“[But] to understand how big of a deal, where that hostility really came from, and why it took so long to end, you’ve got to go back… way back!”
Shoutout to Vox for condensing the history of U.S.-Cuba relations into a six-minute video.
As the the video points out, the relationship between both countries goes back to the 1850s, when southern states wanted to take over Cuba — by purchase or by force — to expand its agricultural-based economy. American economic interest in Cuba didn’t stop there, and it didn’t change until the rise of communism.
So why should you care? Because the history of the U.S. relations with Cuba is pretty much a stand-in for the history of American interest in other Latin American countries, like Guatemala and Nicaragua. Also, because learning something know won’t kill you, you philistine!
Latinos make up the largest minority group in the country, yet our history is so frequently left out of classrooms. From Chicano communities in Texas and California to Latinos in the civil rights movement of the 1950s and 1960s and the Underground Railroad – which also had a route into Mexico – Latinos have helped shape and advance this country.
And as the U.S. is undergoing a racial reckoning around policing and systemic racism, Mexico’s route of the Underground Railroad is getting renewed attention – particularly because Mexico (for the very first time in history) has counted its Afro-Mexican population as its own category in this year’s census.
The Underground Railroad also ran south into Mexico and it’s getting renewed attention.
Most of us are familiar with stories of the Underground Railroad. It was a network of clandestine routes and safe houses established in the U.S. during the early to mid-19th century. It was used by enslaved African Americans to escape into free states and Canada. It grew steadily until the Civil War began, and by one estimate it was used by more than 100,000 enslaved people to escape bondage.
In a story reported on by the Associated Press, there is renewed interest in another route on the Underground Railroad, one that went south into Mexico. Bacha-Garza, a historian, dug into oral family histories and heard an unexpected story: ranches served as a stop on the Underground Railroad to Mexico. Across Texas and parts of Louisiana, Alabama, and Arkansas, scholars and preservation advocates are working to piece together the story of a largely forgotten part of American history: a network that helped thousands of Black slaves escape to Mexico.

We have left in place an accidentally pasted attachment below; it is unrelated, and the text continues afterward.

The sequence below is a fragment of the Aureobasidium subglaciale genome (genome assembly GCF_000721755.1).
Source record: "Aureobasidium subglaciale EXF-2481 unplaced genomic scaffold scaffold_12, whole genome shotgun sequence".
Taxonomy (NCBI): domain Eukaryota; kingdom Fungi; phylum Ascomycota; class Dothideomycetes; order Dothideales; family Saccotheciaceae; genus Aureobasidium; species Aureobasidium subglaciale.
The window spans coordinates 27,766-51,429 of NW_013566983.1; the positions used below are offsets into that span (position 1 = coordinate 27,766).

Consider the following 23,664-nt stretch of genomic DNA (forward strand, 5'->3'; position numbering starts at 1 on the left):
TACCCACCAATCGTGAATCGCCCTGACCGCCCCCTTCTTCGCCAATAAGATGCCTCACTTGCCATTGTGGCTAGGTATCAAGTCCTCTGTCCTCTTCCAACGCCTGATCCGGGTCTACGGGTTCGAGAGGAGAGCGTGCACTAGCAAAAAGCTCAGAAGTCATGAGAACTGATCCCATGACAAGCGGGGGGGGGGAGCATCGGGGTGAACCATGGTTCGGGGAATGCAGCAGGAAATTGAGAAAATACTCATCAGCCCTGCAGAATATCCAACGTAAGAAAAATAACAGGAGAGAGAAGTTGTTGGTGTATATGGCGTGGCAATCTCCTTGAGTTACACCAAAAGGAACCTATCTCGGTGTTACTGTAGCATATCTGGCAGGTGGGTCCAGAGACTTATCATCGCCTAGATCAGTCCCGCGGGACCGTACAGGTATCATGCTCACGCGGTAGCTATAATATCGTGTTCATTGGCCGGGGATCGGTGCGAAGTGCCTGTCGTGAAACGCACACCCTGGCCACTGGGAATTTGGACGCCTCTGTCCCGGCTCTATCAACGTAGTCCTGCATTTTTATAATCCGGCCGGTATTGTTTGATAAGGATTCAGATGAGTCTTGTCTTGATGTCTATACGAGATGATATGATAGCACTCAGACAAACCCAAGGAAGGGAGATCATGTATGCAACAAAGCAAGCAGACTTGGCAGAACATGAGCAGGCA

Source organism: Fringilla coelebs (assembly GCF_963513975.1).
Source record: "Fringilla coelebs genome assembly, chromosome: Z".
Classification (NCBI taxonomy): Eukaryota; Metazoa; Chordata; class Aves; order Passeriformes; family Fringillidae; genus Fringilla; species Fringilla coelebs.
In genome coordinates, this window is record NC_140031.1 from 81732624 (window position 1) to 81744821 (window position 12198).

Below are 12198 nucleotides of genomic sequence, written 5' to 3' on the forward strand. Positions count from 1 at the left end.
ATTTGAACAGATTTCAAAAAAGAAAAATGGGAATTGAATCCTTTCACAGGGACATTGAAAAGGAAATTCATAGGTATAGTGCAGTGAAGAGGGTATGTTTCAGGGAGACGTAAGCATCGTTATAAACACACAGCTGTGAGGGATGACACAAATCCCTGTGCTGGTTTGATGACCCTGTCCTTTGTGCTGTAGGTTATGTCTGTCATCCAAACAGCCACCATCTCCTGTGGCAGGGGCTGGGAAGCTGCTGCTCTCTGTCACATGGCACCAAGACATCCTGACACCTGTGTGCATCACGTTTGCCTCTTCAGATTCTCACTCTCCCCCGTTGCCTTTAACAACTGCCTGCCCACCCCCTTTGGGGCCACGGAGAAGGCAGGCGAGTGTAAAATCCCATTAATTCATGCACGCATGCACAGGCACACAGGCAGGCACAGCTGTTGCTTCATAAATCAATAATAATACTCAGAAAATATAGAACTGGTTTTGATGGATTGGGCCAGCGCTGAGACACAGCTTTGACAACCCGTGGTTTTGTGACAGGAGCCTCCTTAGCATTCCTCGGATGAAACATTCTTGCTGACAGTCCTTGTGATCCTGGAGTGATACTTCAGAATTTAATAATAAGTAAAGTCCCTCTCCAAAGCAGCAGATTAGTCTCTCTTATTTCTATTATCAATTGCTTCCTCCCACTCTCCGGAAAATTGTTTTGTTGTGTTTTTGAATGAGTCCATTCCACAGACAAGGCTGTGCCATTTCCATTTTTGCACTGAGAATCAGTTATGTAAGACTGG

According to Maria Hammack, a doctoral candidate at the University of Texas at Austin studying the passage of escapees who crossed the borderlands for sanctuary in Mexico, about 5,000 to 10,000 people broke free from bondage into the southern country. Currently, no reliable figures currently exist detailing how many left to Mexico, unlike the more prominent transit into Canada’s safe haven.
Mexico abolished slavery a generation before Abraham Lincoln’s Emancipation Proclamation.
Thirty-four years before Abraham Lincoln’s Emancipation Proclamation, in 1829, Mexican President Vicente Guerrero, who was of mixed background, including African heritage, abolished slavery in the country. The measure freed an estimated 200,000 enslaved Africans Spain forcefully brought over into what was then called New Spain and would later open a pathway for Blacks seeking freedom in the Southern U.S.
And he did so while Texas was still part of the country, in part prompting white, slave-holding immigrants to fight for independence in the Texas Revolution. Once they formed the Republic of Texas in 1836, they made slavery legal again, and it continued to be legal when Texas joined the U.S. as a state in 1845.
With the north’s popular underground railroad out of reach for many on the southern margins, Mexico was a more plausible route to freedom for these men and women.